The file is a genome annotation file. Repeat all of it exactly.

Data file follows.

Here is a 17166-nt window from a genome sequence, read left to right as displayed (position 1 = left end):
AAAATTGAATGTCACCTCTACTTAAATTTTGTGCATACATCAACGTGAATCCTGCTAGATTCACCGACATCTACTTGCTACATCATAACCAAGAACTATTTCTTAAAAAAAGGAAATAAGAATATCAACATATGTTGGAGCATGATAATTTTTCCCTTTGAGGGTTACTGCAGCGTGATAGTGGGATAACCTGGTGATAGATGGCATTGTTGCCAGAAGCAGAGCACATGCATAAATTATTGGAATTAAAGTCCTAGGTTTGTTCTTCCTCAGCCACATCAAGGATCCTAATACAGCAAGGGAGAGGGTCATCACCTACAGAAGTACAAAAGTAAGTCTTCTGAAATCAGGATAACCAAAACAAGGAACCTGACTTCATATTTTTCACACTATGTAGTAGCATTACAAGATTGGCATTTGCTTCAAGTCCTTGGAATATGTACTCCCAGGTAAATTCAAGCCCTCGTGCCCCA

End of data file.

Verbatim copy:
Here is a 17166-nt window from a genome sequence, read left to right as displayed (position 1 = left end):
AAAATTGAATGTCACCTCTACTTAAATTTTGTGCATACATCAACGTGAATCCTGCTAGATTCACCGACATCTACTTGCTACATCATAACCAAGAACTATTTCTTAAAAAAAGGAAATAAGAATATCAACATATGTTGGAGCATGATAATTTTTCCCTTTGAGGGTTACTGCAGCGTGATAGTGGGATAACCTGGTGATAGATGGCATTGTTGCCAGAAGCAGAGCACATGCATAAATTATTGGAATTAAAGTCCTAGGTTTGTTCTTCCTCAGCCACATCAAGGATCCTAATACAGCAAGGGAGAGGGTCATCACCTACAGAAGTACAAAAGTAAGTCTTCTGAAATCAGGATAACCAAAACAAGGAACCTGACTTCATATTTTTCACACTATGTAGTAGCATTACAAGATTGGCATTTGCTTCAAGTCCTTGGAATATGTACTCCCAGGTAAATTCAAGCCCTCGTGCCCCA